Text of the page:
• Paul

    What a wonderful article. I lost my 12 year old pug, Bradford, almost 3 years ago. It was 2 weeks before his 13th birthday. I came home from work and he was fine. I went to take a shower and when I got out I found that he had vomited 7 times and had multiple bowel movements. I rushed him to the vet. After some blood work, I was told that he had a mast cell tumor that had burst. He wouldn’t eat or drink. He just laid in my arms. I had to let him go. I have lost a spouse, a parent and many friends but this was even harder. I never had to be the one to make the final decision. As much as it killed me, I knew I didn’t want him to suffer any more. I was overcome with guilt for a long time. He had depended on me to keep him safe and I failed. How the hell did this happen? How could he go from being fine one minute to not moving the next without some sign? He was fine on his last vet visit. Never any major health problems. How could I not know? Thank God I have the vet that I do. A very well informed and compassionate woman. She explained to me that the tumor was inside and that they wouldn’t have found it during a routine exam. I wouldn’t have been able to feel it on him. She never made any decision for me. She gave me a list of options. I trusted her enough to go with what she thought was best. After informing myself on mast cell tumors, I realized that I did make the right decision for Bradford. As much as I love him and miss him, I never wanted to see him suffer needlessly. So maybe I didn’t fail him after all. Now I’m at peace knowing that I was there for him at the end and got to tell him what a joy he was and what a gift in my life he was and will always be.

  • Ms. Charlie W.

    My heart goes out to all who have loved our precious furry friends and who have had to receive the worse news of our lives, that our beloved pet has cancer. Dude is my doggie love of my life, Dude was diagnosed with soft tissue fibrosarcoma in his upper jaw. It was only detected when I took him in to get some dental care. It was too late for surgery as the tumor is large. I tried one round of chemo with Piroxicam he got deathly ill a whole 8 days afterwards-oncologist are not sure if it was the chemo or the Piroxicam. Now he is going through a series of radiation. I am grief stricken and cry every day, but try to spend as much quality time with him as possible. He is so smart and just loves me unconditionally. I have been blessed to have him in my life for 12 years, and he is so happy and seemingly healthy otherwise I just can’t believe this tumor localized in his mouth will kill him someday! I have done tons of research and found an oncologist that said that it’s possible to do surgery and take off his upper jaw……..at times I feel desperate and think….should I look into this. Would it be fair to him. I’m so conflicted……I just want to give him the best chance without suffering. It’s says dogs adapt to this surgery quite well……the rest of his body is fine. Is this selfish? My life has been turned upside down and sadness follows me everywhere. I am trying to do the atonement thing but it seems so little for all the joy he has brought to me…..I guess I will try the Team Wyla page for support.

  • Michelle

    Ms Charlie W we are going through an horrific time with the love of our lifes, our 4 year old Goldendoodle Cooper. He has a surgery for an SCC where they removed part of his jaw and 5 teeth. We were told by our oncologist that the margins were clean and that there was no need for radiation. We thought we were home free until we saw that he wasn’t recovering as quickly as he should have been doing based on what were told from our medical “team”. We are now watching him deteroriate from metastised bone cancer which is now in his lymph nodes and there is a nodule in his lung. It is devasting to watch. We have him on Tumexal (check out the website) in hopes of a last ditch miracle.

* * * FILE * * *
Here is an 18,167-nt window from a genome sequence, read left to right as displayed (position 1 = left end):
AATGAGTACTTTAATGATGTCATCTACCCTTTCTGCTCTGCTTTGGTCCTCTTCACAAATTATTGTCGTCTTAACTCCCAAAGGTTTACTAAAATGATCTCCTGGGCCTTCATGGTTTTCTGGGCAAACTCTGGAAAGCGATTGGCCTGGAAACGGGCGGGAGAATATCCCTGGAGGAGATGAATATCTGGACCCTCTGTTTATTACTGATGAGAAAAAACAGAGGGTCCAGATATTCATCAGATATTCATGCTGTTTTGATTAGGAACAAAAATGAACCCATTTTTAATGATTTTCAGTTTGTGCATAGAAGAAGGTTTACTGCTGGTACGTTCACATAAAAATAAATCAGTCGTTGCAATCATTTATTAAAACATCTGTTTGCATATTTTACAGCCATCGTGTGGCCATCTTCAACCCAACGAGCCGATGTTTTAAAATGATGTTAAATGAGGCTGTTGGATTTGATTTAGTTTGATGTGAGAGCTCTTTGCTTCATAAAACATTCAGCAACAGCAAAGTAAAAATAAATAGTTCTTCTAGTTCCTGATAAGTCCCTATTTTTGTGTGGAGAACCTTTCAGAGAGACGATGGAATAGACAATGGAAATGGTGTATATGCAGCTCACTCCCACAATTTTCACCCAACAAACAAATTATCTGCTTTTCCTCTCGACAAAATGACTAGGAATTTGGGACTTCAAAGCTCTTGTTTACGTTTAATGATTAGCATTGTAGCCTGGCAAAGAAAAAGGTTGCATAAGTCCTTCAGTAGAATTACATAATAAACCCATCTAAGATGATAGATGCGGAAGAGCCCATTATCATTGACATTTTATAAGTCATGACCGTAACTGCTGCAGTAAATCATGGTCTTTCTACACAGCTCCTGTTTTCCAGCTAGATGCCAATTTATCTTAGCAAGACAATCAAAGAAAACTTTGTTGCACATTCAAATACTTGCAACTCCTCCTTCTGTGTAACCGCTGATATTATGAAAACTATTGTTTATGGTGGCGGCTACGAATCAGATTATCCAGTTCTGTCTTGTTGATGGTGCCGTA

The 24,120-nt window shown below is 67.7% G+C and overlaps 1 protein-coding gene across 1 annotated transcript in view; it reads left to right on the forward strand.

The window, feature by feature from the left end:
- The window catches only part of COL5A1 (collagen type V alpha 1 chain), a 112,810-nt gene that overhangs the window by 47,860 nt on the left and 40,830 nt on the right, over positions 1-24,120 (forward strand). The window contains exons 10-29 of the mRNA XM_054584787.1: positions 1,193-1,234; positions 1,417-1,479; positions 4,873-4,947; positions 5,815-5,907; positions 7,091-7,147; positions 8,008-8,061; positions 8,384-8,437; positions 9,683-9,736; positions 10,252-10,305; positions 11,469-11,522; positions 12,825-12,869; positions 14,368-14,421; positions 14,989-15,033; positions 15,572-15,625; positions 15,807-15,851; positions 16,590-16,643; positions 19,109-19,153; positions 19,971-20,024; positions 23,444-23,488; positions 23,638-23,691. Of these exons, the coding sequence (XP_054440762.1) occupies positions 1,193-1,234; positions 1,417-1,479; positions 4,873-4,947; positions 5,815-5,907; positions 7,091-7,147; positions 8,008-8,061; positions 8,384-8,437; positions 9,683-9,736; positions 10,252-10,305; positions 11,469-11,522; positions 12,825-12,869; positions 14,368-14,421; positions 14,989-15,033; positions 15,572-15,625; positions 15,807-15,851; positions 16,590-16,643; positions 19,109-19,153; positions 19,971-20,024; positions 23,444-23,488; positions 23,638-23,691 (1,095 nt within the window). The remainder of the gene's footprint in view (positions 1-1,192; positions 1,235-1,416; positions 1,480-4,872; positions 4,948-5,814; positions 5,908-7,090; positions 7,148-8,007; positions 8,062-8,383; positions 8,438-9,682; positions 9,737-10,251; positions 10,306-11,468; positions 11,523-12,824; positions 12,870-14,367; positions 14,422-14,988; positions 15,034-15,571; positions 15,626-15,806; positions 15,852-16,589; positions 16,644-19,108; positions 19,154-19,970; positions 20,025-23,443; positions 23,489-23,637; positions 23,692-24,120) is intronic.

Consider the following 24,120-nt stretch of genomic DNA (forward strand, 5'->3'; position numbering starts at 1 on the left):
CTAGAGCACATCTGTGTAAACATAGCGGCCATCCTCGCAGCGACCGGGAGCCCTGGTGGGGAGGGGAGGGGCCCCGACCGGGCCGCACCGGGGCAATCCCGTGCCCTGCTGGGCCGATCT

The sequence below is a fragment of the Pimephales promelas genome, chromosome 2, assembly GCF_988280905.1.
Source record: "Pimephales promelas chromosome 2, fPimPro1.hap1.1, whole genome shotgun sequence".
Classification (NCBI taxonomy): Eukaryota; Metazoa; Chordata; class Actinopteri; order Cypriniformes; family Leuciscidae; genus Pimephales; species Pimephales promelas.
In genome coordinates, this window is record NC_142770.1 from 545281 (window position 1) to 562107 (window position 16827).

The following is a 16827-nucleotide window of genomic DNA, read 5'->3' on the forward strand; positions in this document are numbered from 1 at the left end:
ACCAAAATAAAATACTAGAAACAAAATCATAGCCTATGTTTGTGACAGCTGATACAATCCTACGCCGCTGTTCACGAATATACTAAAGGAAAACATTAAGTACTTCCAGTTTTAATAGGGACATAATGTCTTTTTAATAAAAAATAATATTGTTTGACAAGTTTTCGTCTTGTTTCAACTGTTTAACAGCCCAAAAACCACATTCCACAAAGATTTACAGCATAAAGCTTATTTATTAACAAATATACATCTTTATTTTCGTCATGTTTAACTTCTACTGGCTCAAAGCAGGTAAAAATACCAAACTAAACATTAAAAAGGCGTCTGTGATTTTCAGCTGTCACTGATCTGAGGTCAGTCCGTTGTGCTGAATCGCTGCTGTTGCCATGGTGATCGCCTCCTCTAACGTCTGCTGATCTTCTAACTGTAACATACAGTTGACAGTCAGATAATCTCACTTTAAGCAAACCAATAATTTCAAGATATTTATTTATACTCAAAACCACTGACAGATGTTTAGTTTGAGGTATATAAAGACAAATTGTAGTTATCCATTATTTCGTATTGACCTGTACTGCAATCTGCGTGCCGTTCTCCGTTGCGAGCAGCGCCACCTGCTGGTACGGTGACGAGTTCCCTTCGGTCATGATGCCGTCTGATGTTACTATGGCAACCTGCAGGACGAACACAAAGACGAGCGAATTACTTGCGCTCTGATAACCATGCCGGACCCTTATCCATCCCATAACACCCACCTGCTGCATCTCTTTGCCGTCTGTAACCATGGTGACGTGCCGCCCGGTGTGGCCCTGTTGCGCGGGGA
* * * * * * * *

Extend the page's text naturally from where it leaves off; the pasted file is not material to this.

Michelle, Guy

  • Paf

    Hello, our 8yr old boy was just diagnosed with chondrosarcoma, and has all his ribs affected. Our vet told us his days are but few. No surgery or chemo available for this, we are desperate. We came across the caninecare web and found about the Tumexal. Since there’s not much info about this therapy, and we are not wealthy, we would like to know that this is not a hoax. Our whole family has agreed to chip in for our little guy to be treated, in order to spare him from pain. But I’m afraid this could be not serious. Does anyone have any info or experience on this. We are thankfull for any info you could provide. Thank you very much.

  • Julie C

    I am so glad to find this site. Our precious golden retriever, Lucy was diagnosed last month with bone cancer in her ulna. We have been told there is nothing to do but wait and provide pain meds. We did not want to put her through amputation and chemo as she has alreard had two knee surgeries and a cancerous tumor in her shoulder removed last year. The report from that surgery was of success. I initially researched the bone cancer and did not see anything about the drug Tumexal until this morning. The doctor told us she would only have a couple of weeks to a couple of months and that by the time symptoms (limping) present themselves there is no hope for a cure. It is apparent the tumor in her leg has doubled in size in the last four weeks. Is there anyone that can tell me of success using the Tumexal, especially in more advanced stages. Lucy does not show any other signs of illness at this time. She is still happy and loving with a good appetite and only has difficulty as she limps. We have her on Tramadol for the pain. We are devastated to think of losing our precious little girl, she is not quite seven and thought we had many years left to share with her. We too are trying to spend every available moment with her and cherish our last days together, but if there is something with some success rates that could eradicate this awful disease without amputation we would try it.